Ride 21 Challenge, Anything is Possible


Posted Wednesday 26th June 2013 –

chris_armishaw_2_ride24_2011From not even owning a bike only six years ago, Chris Armishaw is planning to take on the 21 stages of the Tour de France in 2013 for children’s charity Action Medical Research. There is much to be learned from Chris’s mantra, “anything is possible,” and much inspiration to be gleaned from his epic cycling journey.

Not so long ago Chris Armishaw, 41, who lives in Billericay, Essex, and works for Sainsbury’s Property Division, was a self-confessed ‘armchair cycling fan’. Watching the sport on TV and following the Tour de France, he hadn’t ridden a bike since his teens.

Now, six years on, he is a qualified British Cycling Coach, has twice completed the Race Across the Dolomites in Italy and last year raised an incredible £28,000 for the children’s charity Action Medical Research by attempting the world’s toughest cycling challenge – Race Across America (RAAM).

And it doesn’t stop there for Chris, in 2013 he has decided to ride 21 stages of the Tour de France for Action Medical Research. He will clock up around 2,300 miles (115 miles per day) and spend around 170 hours in total in the saddle over 18 days.

Training has already started in earnest for Chris, in fact it never really stops. He rides every day, some of which over the cold winter months on his turbo trainer. Each weekend he clocks up 60-70 miles on the road both Saturday and Sunday. Although a keen cycle club rider, Chris also makes sure he trains solo to prepare for the particular conditions and challenge of the Tour.

Fundraising is also already underway. Inspired by the Tour’s 100th anniversary this year, Chris is targeting 100 companies for donations of £100 to reach his target of £10,000. Money raised will fund vital medical research for sick babies and children; offering hope to the many thousands of families who are dealing with the trauma of a baby born too early, striving to support a child affected by disability, or facing the challenge of caring for a child with a rare and devastating disease for which there is no cure.

Chris will be riding the equivalent first three stages of the Tour de France in Yorkshire, the starting point for the 2014 Tour. Having grown up in Tickhill near Sheffield, it’s only fitting that Chris should begin his challenge in Yorkshire, widely regarded as one of the spiritual heartlands of UK cycling. And as a family man it means he also avoids the cost and awkward logistics of flying to Corsica for the 2013 Tour’s start.

He heads out to Nice, France, 4 July to take on the final 18 stages of the Tour. The French leg of his epic ride will begin four to five days behind the main Tour. He aims though to reach Paris by 21 July – to meet up with other Action London to Paris riders and of course the spectacular finale of the 100th Tour de France!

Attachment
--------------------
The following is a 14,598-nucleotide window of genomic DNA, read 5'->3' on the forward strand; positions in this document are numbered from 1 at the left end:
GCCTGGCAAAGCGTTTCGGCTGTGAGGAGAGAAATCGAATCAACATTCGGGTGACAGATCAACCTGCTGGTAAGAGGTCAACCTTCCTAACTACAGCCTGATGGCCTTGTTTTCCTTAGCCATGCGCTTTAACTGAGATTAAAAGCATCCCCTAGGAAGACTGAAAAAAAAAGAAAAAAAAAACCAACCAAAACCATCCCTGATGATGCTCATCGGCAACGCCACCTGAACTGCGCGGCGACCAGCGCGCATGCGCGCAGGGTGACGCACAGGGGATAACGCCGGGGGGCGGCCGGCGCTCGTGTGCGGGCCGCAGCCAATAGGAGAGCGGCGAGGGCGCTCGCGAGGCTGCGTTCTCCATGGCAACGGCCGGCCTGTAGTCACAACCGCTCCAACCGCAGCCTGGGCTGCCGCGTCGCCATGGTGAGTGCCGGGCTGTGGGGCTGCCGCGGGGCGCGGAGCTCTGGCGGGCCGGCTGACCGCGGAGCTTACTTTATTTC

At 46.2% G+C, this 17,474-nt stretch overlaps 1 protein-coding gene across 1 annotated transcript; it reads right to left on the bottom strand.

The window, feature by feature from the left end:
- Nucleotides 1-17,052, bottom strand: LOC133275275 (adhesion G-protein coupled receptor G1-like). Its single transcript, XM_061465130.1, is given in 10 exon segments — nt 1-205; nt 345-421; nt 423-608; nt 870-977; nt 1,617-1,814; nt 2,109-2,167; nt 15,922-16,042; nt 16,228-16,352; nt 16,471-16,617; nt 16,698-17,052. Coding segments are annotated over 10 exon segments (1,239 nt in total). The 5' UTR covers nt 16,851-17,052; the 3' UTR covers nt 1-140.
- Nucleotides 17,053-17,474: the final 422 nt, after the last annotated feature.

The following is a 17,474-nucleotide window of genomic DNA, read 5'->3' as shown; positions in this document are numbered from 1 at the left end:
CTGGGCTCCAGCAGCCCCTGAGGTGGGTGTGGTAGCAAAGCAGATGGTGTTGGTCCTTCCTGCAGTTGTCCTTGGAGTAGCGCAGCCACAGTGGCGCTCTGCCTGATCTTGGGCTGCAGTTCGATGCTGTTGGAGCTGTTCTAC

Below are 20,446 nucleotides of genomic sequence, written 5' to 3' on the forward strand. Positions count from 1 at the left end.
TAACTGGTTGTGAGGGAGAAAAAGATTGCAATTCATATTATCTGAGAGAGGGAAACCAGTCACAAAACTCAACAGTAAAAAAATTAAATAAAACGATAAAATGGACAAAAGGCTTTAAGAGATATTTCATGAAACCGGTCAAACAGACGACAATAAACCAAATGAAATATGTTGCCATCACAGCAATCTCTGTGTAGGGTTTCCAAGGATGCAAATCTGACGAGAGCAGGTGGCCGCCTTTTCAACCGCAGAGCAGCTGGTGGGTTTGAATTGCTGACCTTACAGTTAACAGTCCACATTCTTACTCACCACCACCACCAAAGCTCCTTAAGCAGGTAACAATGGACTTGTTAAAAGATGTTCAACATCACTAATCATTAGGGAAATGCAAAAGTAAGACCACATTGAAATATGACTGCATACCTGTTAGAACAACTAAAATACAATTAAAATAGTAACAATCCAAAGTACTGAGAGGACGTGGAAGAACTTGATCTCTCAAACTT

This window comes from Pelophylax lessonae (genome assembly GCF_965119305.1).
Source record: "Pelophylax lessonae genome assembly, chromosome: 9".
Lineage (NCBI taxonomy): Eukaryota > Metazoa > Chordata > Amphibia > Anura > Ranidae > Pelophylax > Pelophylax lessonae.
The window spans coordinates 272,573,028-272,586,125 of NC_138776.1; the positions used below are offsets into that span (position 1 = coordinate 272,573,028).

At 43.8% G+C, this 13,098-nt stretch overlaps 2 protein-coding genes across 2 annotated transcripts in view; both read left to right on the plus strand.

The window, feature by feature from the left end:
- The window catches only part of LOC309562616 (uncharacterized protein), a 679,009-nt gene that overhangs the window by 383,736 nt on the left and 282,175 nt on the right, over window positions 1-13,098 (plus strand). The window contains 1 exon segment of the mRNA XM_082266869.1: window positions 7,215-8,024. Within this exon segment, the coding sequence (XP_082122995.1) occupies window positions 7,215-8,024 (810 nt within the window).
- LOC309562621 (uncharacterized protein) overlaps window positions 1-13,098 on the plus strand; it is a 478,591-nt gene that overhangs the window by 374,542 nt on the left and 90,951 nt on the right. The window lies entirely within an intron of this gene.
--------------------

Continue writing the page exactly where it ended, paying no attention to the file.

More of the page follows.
He will be keeping a Blog and his Garmin navigational tracking device will also keep his supporters in touch with day-to-day, minute-by-minute, mile-by-mile progress.

“I’ve come a long way from first seeing an Action Medical Research advert for their London to Paris ride in January 2007, when I didn’t even own a bike! I was thinking aloud at home when my then eight-year-old daughter said, “Dad will you stop talking about it and just do it!” That’s when I knew it was time for me to take the plunge.”

Despite a lack of preparation, Chris successfully completed that first London to Paris ride. He says, “I remember being so overwhelmed by the other seasoned riders, not least because I had showed up in the wrong gear and inappropriate footwear.”

That first trip in 2007, and the support of the fellow riders who helped spur him on, re-ignited his passion for riding and he hasn’t looked back since. He bought his first decent road bike, joined a cycling club and became a fixture on the next four London to Paris rides for Action. Chris also cycled Action’s RIDE24 in 2012 – the ultimate endurance bike track challenge and qualifying event for Race Across America (RAAM).

Now also an ardent supporter of the charity, in 2012 he attended the Buckingham Palace reception celebrating the 60th Action Medical Research anniversary hosted by HRH the Duke of Edinburgh, is an Action Partner and an active member of the charity’s gala event – Champions of CycleSport Dinner – planning committee.

“I owe my fervour for cycling to the team at Action Medical Research. It is a brilliant charity that I am proud to stay involved with and raise even more money to fund vital research to help sick babies and children. Wish me luck for my Ride 21 Tour de France challenge!”